Hyperbranched Polymers: Synthesis, Properties, and Applications [NOOK Book]


A much-needed overview of the state of the art of hyperbranched polymers

The last two decades have seen a surge of interest in hyperbranched polymers due to their ease of synthesis on a large scale and their promising applications in diverse fields, from medicine to nanotechnology.

Written by leading scientists in academia and industry, this book provides for the first time...

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Hyperbranched Polymers: Synthesis, Properties, and Applications

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A much-needed overview of the state of the art of hyperbranched polymers

The last two decades have seen a surge of interest in hyperbranched polymers due to their ease of synthesis on a large scale and their promising applications in diverse fields, from medicine to nanotechnology.

Written by leading scientists in academia and industry, this book provides for the first time a comprehensive overview of the topic, bringing together in one complete volume a wealth of information previously available only in articles scattered across the literature. Drawing on their work at the cutting edge of this dynamic area of research, the authors cover everything readers need to know about hyperbranched polymers when designing highly functional materials. Clear, thorough discussions include:

  • How irregular branching affects polymer properties and their potential applications

  • Important theoretical basics, plus a useful summary of characterization techniques

  • How hyperbranched polymers compare with dendrimers as well as linear polymers

  • Future trends in the synthesis and application of hyperbranched polymers

Geared to novices and experts alike, Hyperbranched Polymers is a must-have resource for anyone working in polymer architectures, polymer engineering, and functional materials. It is also useful for scientists in related fields who need a primer on the synthesis, theory, and applications of hyperbranched polymers.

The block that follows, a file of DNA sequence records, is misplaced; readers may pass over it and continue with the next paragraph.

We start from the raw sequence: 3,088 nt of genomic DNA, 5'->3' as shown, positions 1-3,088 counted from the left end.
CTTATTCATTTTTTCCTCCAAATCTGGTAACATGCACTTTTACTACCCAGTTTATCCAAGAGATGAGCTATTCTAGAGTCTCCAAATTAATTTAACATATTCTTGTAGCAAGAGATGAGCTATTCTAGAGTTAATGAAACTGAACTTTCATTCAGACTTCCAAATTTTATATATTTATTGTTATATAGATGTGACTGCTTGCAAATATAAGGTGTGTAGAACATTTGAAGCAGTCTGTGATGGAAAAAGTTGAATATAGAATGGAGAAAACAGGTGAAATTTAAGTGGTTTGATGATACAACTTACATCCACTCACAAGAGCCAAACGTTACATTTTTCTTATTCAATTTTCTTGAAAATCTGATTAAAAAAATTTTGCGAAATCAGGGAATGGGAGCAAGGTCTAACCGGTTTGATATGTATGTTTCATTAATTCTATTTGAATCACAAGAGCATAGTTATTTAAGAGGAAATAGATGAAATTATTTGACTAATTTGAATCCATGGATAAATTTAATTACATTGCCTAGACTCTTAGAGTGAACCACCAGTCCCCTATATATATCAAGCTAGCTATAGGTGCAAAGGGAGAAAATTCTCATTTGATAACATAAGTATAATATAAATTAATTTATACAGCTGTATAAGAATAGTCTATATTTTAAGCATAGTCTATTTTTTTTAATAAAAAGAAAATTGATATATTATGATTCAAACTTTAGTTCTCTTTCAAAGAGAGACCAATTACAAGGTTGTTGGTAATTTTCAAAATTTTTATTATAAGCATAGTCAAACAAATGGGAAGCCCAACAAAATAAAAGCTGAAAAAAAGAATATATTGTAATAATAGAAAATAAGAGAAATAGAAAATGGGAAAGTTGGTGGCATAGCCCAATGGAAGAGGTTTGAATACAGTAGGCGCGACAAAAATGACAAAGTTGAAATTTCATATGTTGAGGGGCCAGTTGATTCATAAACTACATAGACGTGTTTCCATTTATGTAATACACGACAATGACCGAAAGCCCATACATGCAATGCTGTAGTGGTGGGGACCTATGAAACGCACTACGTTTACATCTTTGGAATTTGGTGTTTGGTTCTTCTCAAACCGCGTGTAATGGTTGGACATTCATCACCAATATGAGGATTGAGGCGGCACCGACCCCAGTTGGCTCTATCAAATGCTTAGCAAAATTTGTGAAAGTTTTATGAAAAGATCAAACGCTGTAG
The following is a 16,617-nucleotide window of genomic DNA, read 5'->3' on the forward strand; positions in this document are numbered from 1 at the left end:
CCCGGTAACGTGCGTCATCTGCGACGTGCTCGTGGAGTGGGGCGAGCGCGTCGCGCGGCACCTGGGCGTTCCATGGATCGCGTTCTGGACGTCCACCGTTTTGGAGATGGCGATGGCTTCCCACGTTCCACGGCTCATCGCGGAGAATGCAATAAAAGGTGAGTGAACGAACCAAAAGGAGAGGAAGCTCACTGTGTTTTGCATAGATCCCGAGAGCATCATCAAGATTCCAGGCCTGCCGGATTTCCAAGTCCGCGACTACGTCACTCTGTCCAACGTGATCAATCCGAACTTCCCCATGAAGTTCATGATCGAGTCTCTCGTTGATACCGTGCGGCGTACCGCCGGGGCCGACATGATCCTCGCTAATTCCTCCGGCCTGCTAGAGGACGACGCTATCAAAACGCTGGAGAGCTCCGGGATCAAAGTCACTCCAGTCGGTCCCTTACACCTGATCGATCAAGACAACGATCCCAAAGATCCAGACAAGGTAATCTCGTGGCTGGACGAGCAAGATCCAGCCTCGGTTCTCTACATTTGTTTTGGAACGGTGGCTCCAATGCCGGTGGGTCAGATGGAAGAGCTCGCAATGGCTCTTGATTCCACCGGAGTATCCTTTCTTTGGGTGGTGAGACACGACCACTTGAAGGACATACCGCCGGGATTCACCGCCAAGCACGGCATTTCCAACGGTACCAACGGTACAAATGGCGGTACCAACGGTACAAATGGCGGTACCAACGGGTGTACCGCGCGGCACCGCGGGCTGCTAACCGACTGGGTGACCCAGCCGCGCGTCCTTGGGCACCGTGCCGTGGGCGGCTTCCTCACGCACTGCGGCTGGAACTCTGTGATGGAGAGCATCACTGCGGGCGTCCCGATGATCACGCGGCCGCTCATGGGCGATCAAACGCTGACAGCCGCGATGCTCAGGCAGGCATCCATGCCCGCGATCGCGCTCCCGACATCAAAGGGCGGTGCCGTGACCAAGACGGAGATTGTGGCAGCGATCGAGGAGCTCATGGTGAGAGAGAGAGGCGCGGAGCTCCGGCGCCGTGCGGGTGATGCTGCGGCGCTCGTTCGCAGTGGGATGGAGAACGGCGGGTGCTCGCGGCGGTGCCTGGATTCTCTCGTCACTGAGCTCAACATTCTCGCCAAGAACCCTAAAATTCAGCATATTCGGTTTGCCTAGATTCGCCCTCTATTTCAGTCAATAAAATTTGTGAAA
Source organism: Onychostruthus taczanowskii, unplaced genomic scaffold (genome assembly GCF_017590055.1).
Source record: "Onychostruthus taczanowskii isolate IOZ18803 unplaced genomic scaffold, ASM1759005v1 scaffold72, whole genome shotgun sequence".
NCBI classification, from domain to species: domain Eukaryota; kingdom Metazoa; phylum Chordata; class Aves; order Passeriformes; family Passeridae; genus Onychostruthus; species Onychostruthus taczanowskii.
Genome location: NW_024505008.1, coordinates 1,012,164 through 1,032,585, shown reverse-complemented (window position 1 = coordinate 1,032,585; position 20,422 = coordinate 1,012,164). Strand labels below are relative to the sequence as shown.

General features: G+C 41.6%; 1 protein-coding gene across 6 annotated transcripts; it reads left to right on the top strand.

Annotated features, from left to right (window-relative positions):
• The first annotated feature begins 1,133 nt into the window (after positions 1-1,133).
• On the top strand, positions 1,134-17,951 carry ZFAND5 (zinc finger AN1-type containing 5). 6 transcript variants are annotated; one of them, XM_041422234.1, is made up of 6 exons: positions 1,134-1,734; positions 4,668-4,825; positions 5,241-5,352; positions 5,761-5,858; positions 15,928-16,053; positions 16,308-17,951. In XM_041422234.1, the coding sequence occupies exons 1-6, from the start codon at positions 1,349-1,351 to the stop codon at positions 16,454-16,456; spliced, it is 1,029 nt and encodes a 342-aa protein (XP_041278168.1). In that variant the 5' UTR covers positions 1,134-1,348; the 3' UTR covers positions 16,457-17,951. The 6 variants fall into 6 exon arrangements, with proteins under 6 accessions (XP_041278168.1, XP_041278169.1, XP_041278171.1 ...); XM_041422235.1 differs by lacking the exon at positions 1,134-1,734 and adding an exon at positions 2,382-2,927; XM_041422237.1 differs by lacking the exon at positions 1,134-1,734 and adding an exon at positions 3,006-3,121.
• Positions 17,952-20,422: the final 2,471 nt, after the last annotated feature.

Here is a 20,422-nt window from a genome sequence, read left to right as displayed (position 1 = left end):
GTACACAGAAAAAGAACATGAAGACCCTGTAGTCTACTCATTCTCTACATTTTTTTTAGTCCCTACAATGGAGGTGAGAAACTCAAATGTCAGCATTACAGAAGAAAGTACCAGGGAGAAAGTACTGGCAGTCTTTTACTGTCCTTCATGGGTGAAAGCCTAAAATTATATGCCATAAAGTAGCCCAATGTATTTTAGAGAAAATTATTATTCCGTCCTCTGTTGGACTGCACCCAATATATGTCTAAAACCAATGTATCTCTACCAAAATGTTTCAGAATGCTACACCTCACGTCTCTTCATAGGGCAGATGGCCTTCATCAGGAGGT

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Editorial Reviews

From the Publisher
"This volume should definitely be on the desk of anyone who has been, is currently, or is contemplating working in the field of branched polymers." (Journal of the American Chemical Society, 25 August 2011)
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Product Details

  • ISBN-13: 9780470934760
  • Publisher: Wiley
  • Publication date: 5/4/2011
  • Series: Wiley Series on Polymer Engineering and Technology, #8
  • Sold by: Barnes & Noble
  • Format: eBook
  • Edition number: 1
  • Pages: 480
  • File size: 21 MB
  • Note: This product may take a few minutes to download.

Meet the Author

Deyue Yan, PhD, is a professor at the School of Chemistry and Chemical Engineering of Shanghai Jiao Tong University, P.R. China, and a member of the Chinese Academy of Sciences. Dr. Yan has served on the editorial board of Macromolecular Theory and Simulations and is currently on the editorial board of the Chinese Journal of Polymer Science.

Chao Gao, PhD, is Professor in the Department of Polymer Science and Engineering at Zhejiang University, P.R. China. Dr. Gao also serves on the editorial advisory boards of the Open Macromolecules Journal and the Open Process Chemistry Journal.

Holger Frey, PhD, is Full Professor of Organic and Macromolecular Chemistry at the Institute of Organic Chemistry at Johnannes Gutenberg University Mainz, Germany. Dr. Frey has served on the editorial advisory boards of several polymer journals.

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Table of Contents

Preface xiii

Contributors xv

1. Promising Dendritic Materials: An Introduction to Hyperbranched Polymers 1

1.1 Importance of Branching 1

1.2 Polymer Architecture 1

1.3 Dendritic Polymers 3

1.4 Hyperbranched Polymers 5

1.5 Conclusions 21

1.6 References 22

2. Polycondensation of ABx Monomers 27

2.1 Introduction 27

2.2 Statistical Consideration 27

2.3 Polymerization of ABx -Type Monomers 30